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FY2010 State And Foreign Ops Bill Expected To Move On The Hill This Month

The fiscal year 2010 State and Foreign Operations Appropriations bill, which includes funding for global health-related measures, “is moving on the Hill as part of a mammoth catch-all spending bill that’s expected to move through both chambers this month,” Foreign Policy’s blog, “The Cable,” reports. “It’s been more than a month since the new fiscal year started and several federal agencies are operating under a stop-gap funding measure called a ‘continuing resolution’ that keeps the government humming but doesn’t allow for new funding initiatives to begin. That expires on Dec. 18, giving a semi-firm deadline for Congress to pass the real funding bills,” the blog notes (Rogin, 12/9).  

A Committees on Appropriations summary document (.pdf) from the House and Senate chairs highlights some funding allocations in the consolidated bill. The items related to global health and food security are:

Global Health and Child Survival: $7.779 billion, $440 million above 2009 and $184 million above the request, to strengthen global public health infrastructure and surveillance to save lives overseas and protect the health of Americans from infectious diseases. It is estimated that U.S. investment in bilateral HIV/AIDS programs has provided life-saving treatment for 2.4 million people and the Global Fund to Fight AIDS, Tuberculosis, and Malaria has saved millions more. Specific investments include:

  • HIV/AIDS: $5.709 billion (including $350 million for AUSAID HIV/AIDS programs), $200 million above 2009 and $100 million above the request, for international HIV/AIDS prevention, treatment and care programs including $750 million for multilateral programs through the Global Fund to Fight HIV/AIDS, Tuberculosis and Malaria.
  • USAID Global Health and Child Survival Programs: $2.42 billion to USAID, including for HIV/AIDS, which when combined with $50 million for global pandemic programs in the FY 2009 supplemental is $134 million above the request and $440 million above 2009, for other global health programs. This includes increases of nearly $54 million for maternal and child health programs, $202.5 million to fight malaria, $62 million to fight tuberculosis, and $103 million for international family planning.”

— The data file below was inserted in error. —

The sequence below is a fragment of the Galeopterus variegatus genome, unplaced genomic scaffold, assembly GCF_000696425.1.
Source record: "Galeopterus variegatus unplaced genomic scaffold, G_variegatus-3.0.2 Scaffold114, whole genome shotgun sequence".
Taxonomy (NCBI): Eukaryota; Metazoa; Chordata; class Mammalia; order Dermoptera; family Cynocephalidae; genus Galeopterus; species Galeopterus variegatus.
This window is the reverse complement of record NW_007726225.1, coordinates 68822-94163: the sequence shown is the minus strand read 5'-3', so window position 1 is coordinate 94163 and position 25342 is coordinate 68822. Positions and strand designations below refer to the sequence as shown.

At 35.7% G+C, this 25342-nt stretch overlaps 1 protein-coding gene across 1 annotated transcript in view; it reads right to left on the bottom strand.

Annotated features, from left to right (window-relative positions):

Development Assistance: $2.520 billion, $720 million above 2009 and $214 million below the request, including for agricultural development, climate change, micro-credit, democracy and governance, and education in countries that face a complex range of long-term development challenges.”

Agriculture and Food Security Programs: $1.170 billion, $698 million above 2009 and $193 million below the request, to provide agricultural assistance and improve food security. More than one billion people suffer from chronic hunger.”

Improving Access to Safe Drinking Water: $315 million, $15 million above 2009 and $160 million above the request, for safe water programs, including increasing access to safe drinking water (such as pumps and wells); building water systems; and expanding safe hygiene programs. Over a billion people around the globe lack access to safe drinking water and two and a half billion lack access to basic sanitation.”

Humanitarian Assistance:

  • Refugee Assistance: $1.730 billion, $19 million above 2009 and $175 million above the request, to help displaced people around the world with food, water, shelter and other basic needs. According to the UN High Commissioner for Refugees, as of early 2009, there are approximately 10.5 million refugees of concern worldwide, and many more internally displaced persons. 
  • Disaster Assistance: $845 million, $25 million above 2009 and $35 million below the request, to avert famines and provide life-saving assistance during natural disasters and for internally displaced people in Africa, Afghanistan, Pakistan, Iraq and elsewhere around the world.”

Millennium Challenge Corporation (MCC): $1.105 billion, $230 million above 2009 and $320 million below the request, for bilateral assistance to developing nations. MCC compacts have supported agriculture, transportation, education, health, and financial development projects” (Committees On Appropriations, 12/8).